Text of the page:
M. rather marvellously smuggled me into the IMAX last night for a press screening of The Dark Knight. It's a huge, 2.5 hour epic full of thrill and excitement, and six whole scenes of especially IMAX-tastic hugeness. Golly.
Long-toothed readers of this blog may recall my review of Batman Begins for Film Focus, where I dared suggest the general cool marvellousness was a little dulled by the lack of good roles for women. Rachel, now played by Maggie Gyllenhaal rather than Mrs Tom Cruise, seems to agree. She's now shacking up with Harvey Dent, the cool district attorney and white knight to the city – a man who's everything Bruce/Bats can't be.
But Harvey doesn't just want Bruce's girl, he also wants in on Batman's crusade to bring down the Gotham mob. The mob, led by my old mate Eric Roberts (well, I met him once), is a bit cheesed off by all this and then find themselves being made an offer they can't refuse by a kray-zee new kid called the Joker.
The late Heath Ledger's performance has been the focus for a lot of reviews so far, and it's an eye-popping, compelling and terrifying thing. Yes, Ledger should get an Oscar nomination, but then Nicholson should have had one for the same role 19 years ago. To my delight, there's no (single) explanation for where the Joker comes from here or what unhinged him. He's all the more appalling for not being explained. While Bats and Bruce and all their good-guy pals wrangle over how and when they can bend their own rules, Joker's an anarchic live-wire just in it for the explosions. The violence comes without warning; it's a shocking, brutal film and not all the regulars will be back for the third one.
As I argued with the first one, comic-book movies are all about reshuffling the established genre rules and conventions so that they come out looking new. The Dark Knight is a lot more complex, rich and full of strange moral ideas than it has really any need to be, which give the huge-scale set pieces and fast-cut fighting that much more of an edge.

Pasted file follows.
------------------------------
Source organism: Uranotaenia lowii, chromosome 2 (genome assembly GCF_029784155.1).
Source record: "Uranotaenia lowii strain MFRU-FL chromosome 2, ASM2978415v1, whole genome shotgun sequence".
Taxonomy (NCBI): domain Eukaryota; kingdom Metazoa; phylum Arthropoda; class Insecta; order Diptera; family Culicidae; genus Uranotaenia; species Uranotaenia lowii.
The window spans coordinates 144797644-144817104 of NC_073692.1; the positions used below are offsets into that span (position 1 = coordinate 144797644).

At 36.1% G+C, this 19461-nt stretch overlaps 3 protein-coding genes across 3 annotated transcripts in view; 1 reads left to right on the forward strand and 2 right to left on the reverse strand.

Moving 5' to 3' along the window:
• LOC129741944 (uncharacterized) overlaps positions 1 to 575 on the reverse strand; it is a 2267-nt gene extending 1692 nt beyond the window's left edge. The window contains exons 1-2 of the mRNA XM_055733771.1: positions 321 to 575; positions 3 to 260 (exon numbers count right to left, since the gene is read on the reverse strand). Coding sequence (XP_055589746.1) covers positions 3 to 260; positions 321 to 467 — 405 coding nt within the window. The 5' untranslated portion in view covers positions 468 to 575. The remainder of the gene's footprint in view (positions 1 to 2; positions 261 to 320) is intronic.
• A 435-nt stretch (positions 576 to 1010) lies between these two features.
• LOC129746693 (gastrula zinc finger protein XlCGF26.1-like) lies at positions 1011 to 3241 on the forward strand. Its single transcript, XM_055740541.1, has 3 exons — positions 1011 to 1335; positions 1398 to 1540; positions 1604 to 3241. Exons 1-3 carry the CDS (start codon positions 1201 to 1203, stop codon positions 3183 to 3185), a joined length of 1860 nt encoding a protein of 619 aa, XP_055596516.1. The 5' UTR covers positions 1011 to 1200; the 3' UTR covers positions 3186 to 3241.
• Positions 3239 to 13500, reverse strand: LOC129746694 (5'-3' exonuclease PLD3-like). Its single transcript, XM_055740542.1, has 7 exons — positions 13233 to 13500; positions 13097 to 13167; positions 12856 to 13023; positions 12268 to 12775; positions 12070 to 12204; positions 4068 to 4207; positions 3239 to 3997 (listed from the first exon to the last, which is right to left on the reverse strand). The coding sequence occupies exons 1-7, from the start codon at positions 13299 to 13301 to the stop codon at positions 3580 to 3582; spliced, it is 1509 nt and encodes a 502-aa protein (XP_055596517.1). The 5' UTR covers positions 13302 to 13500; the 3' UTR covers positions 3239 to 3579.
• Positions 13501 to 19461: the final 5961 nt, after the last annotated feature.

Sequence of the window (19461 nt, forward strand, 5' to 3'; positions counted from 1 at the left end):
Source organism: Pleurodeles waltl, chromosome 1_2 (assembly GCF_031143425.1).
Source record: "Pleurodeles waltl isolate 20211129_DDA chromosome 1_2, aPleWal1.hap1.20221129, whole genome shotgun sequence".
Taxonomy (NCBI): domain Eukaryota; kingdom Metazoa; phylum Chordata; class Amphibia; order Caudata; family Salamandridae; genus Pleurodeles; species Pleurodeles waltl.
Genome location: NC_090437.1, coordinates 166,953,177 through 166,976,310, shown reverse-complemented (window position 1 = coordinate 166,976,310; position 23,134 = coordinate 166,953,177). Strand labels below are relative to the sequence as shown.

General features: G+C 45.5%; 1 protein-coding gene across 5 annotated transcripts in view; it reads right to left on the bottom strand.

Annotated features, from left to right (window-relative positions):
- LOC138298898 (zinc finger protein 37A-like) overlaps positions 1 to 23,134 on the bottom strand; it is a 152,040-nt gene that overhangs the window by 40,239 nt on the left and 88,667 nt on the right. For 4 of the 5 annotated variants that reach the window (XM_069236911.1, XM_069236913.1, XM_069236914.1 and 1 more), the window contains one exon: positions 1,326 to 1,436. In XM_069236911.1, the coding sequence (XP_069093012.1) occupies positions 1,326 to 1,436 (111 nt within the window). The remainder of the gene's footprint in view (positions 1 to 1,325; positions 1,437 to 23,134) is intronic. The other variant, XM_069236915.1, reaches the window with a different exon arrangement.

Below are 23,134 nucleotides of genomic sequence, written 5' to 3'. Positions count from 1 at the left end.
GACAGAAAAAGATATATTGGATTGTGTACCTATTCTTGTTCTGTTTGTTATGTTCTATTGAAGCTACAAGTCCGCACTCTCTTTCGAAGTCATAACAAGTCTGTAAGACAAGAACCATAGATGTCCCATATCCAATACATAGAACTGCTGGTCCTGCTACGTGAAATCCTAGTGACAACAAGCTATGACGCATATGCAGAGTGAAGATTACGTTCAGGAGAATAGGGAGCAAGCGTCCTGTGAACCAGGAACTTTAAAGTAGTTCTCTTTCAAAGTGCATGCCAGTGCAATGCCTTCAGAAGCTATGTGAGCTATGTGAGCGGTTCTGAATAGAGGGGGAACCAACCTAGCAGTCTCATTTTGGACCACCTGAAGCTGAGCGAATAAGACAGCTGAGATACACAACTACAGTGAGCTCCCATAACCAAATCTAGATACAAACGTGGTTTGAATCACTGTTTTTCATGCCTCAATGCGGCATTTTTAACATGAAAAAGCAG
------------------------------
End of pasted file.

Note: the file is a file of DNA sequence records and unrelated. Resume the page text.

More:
It's still relentlessly male. There's really only two women in it besides Rachel: Jim Gordon's colleague Ramirez and his wife Barbara. And, I'd argue, both are there because of what they add to Jim, rather than having roles and motives of their own.
Yet it's notable that our regulars are faced with these reflections; their motives and behaviour is constantly being questioned by all sides. This doesn't bolster one particular viewpoint that comes with all the answers (as in Socratic dialogue) as to continually muddy the water. The film has plenty to say about vigilantes and civil liberties, but from lots of different voices. Batman and the goodies give their best to the cause, but the question hanging over them through it whether that best is good enough.
Batman Begins seemed to be riffing of stuff in old comics Year One and The Long Halloween. This nicks elements from The Dark Knight Returns and, I'd argue, The Killing Joke. Spider-Man has already done the hero as emblematic of the city at large, an inspiration to ever more kray-zee super-villains and yet also to the noble instincts of the city's people. There's a nice prisoner's dilemma late on in this (which I won't spoil here) that hangs on how Joker – and Batman – expect people to behave.
It reminded me of Midnight in that it's not just the predicament that's so horrifying but how characters react to it. The result, though, felt a bit too plot convenient rather than earned: two characters respond in way that's surprising because it's not consistent with what little we know about them...
That makes it sound like a criticism, but it's less a niggle as it having been swimming round my feeble brain all day. While I'm meant to be writing my own set-piece action adventure I'm tonguing the sore-tooth of the film's “message”. I'm not sure it has one. Does Batman win at the end? Are things any better for his having been involved? How thrilling, innovative and bold that such a mainstream movie doesn't seem to know...